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The British Embassy to the Department of State


A bill introduced by Senator King, numbered S–7 and entitled “a bill to provide for the deportation of certain alien seamen and for other purposes” has been favourably reported by the Immigration Committee of the Senate. It is identical with previous bills of the same title which in past years have passed the Senate but failed to pass the House. Last spring, however, under the number S–202 it both passed the Senate and was approved by the Immigration Committee of the House of Representatives,8 though the House itself did not find time to vote on it; and now under the number H. R. 4648, an identic bill introduced by Mr. Schneider, has been laid before the House Committee simultaneously with the introduction of S–7 in the Senate.

The avowed purpose of this bill is to reinforce the existing measures which exclude certain categories of aliens from the United States. In practice its effect would go much further. It is the general international understanding and practice and in accordance with international comity, that when private ships of a foreign state are in port the territorial authorities refrain from interference with their internal economy. The bill in question, however, provides for interference with the composition of the crews of foreign vessels [Page 952] while in United States ports and is therefore in conflict with a well-established, well-recognized and useful international practice. Moreover it lays down that certain categories of aliens shall not be employed as seamen on foreign ships calling at United States ports. The British Embassy under instructions from His Majesty’s Government in the United Kingdom have not failed to draw attention to this aspect of the bill in past years.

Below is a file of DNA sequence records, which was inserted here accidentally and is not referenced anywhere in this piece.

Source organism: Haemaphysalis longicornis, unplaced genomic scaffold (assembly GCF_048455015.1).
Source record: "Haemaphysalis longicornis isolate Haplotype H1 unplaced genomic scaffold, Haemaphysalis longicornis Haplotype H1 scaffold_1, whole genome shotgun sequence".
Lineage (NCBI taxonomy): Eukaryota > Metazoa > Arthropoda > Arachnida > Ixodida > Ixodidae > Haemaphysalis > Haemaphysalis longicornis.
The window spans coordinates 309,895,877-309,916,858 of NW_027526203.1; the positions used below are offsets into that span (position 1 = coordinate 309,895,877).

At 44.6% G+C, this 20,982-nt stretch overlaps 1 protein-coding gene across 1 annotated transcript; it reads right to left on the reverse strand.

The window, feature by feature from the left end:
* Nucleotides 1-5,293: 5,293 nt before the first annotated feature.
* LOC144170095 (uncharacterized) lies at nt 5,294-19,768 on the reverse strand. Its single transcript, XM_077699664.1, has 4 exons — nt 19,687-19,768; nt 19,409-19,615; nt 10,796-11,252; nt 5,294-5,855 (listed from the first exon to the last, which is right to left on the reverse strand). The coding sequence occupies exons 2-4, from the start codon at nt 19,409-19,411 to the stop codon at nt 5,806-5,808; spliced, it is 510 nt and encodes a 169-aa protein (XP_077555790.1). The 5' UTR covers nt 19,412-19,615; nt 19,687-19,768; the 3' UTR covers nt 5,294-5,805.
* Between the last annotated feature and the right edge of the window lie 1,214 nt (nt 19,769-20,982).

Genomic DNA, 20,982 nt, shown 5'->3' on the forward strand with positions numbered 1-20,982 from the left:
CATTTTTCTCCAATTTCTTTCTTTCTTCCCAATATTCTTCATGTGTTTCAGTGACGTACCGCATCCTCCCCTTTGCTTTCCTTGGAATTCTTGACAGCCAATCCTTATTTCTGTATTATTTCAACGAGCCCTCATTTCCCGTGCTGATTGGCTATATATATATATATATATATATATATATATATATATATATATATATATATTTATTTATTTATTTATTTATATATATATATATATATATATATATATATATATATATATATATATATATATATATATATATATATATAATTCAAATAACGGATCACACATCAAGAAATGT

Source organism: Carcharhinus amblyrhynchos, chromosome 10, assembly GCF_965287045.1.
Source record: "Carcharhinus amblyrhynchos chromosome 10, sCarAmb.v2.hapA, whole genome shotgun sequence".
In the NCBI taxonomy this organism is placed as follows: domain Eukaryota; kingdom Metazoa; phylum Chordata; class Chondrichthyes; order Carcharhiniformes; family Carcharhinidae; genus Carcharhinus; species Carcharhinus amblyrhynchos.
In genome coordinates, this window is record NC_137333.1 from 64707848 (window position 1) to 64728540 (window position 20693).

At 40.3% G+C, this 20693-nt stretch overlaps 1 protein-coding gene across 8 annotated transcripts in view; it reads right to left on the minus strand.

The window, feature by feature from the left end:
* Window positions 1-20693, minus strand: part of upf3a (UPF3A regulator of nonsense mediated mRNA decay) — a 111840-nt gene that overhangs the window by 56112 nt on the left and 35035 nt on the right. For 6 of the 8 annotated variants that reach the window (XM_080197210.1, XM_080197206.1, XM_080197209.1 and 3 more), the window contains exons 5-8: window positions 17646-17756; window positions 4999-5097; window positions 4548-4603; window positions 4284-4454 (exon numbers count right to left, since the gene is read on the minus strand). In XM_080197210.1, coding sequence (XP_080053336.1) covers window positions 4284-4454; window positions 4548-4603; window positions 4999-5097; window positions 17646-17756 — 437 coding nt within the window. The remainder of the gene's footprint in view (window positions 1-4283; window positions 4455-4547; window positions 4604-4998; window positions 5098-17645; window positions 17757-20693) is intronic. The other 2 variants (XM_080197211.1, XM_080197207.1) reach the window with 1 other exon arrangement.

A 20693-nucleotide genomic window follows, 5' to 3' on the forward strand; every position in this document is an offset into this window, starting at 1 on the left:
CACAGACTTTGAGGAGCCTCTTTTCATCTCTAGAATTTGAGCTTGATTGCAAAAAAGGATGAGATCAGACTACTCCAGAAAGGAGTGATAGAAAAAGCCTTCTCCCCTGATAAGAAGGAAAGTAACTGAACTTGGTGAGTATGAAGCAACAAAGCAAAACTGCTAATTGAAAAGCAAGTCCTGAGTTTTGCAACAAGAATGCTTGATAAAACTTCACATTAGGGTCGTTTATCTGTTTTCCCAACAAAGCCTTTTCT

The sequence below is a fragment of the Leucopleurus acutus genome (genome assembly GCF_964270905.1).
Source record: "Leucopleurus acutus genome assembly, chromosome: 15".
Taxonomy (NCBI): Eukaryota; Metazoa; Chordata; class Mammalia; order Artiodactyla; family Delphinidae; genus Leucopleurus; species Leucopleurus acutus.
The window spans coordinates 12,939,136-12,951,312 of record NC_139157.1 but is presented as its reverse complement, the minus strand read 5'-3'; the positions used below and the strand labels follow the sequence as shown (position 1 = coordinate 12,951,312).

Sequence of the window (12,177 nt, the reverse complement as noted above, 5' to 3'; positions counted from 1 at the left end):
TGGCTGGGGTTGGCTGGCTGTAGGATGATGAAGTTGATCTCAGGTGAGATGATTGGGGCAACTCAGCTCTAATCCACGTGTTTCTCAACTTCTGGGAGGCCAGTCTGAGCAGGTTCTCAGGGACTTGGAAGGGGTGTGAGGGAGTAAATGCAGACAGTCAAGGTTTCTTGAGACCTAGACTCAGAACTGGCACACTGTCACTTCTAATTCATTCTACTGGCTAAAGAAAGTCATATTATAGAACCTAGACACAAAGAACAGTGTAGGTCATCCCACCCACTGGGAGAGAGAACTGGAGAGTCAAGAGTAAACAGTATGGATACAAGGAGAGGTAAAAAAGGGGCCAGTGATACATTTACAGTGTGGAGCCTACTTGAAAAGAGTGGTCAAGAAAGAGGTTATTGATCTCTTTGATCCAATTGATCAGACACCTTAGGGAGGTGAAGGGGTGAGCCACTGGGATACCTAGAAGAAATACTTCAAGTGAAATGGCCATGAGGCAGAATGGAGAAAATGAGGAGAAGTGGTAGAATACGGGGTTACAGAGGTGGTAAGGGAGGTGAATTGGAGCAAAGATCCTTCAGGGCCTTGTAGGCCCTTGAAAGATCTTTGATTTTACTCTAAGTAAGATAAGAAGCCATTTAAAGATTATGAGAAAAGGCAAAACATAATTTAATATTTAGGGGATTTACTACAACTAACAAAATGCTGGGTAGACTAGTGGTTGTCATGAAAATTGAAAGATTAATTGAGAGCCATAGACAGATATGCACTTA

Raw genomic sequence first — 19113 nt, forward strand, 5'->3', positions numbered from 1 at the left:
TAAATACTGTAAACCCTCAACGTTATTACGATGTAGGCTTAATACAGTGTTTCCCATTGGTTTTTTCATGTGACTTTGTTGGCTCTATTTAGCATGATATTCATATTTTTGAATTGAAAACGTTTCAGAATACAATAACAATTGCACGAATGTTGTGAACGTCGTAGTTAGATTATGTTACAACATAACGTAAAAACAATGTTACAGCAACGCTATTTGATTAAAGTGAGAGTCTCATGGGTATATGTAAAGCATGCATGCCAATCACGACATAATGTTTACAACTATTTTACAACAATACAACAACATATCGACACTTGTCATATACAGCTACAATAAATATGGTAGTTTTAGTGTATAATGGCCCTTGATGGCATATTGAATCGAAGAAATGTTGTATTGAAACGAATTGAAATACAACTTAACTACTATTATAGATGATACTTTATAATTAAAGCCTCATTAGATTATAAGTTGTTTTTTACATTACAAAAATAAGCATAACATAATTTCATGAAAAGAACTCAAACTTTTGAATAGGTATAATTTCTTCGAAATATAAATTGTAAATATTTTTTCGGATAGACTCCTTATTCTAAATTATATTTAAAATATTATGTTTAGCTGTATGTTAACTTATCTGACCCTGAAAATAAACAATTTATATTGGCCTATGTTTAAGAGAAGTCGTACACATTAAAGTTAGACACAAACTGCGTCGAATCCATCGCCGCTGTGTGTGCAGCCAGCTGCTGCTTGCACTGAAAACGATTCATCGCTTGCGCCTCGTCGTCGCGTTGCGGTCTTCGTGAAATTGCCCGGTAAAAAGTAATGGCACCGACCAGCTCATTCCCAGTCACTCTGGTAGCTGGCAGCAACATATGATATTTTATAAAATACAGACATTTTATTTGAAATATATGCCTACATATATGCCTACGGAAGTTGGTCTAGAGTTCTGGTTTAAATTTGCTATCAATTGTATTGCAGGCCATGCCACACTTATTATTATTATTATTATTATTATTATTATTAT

From the practical point of view also certain features of the bill would create many and grave difficulties for shipowners and masters. Section 6, for instance, provides that clearance shall be refused to vessels departing from United States ports unless they carry out a crew of at least the same number that they brought in. This provision, as again the British Embassy has pointed out in the past, would be extremely difficult to comply with and might easily result in long and costly delays and make the punctual fulfillment of sailing schedules impossible. At the same time the Assistant Secretary of Labor himself testified before the House Committee on Immigration in February last9 that from his Department’s view point also the bill was in certain important particulars unworkable.
But it is Section 7 of this Bill which causes the gravest concern to His Majesty’s Government in the United Kingdom. This section of the bill lays down that no vessel shall bring into a United States port any alien seaman excluded on racial grounds from the right of immigration to the United States, unless he be a citizen of the country under whose flag the ship sails. Thus in practice all vessels with Asiatic elements in their crews, save only the vessels of Asiatic countries with crews consisting of their own citizens and—it seems—United States ships with Filipinos, would be debarred from entry to United States ports unless at the cost of deliberately incurring the penalties which the bill provides for its violation. All other ships in which Chinese and Lascar seamen were employed would be gravely embarrassed by such a provision; but the measure would bear particularly hard on British tramp steamers trading with American ports in the course of their world voyages. For these especially the technical difficulty of eliminating from their crews the Asiatic elements in question would be so great as possibly to result in the necessity of their omitting United States ports from their sailing schedules; for the bill would leave them with no alternative but to submit on arrival to the removal of the Asiatics in question to a United States immigration station for deportation in a ship other [Page 953] than that in which they were brought and at the cost of the vessel in which they came.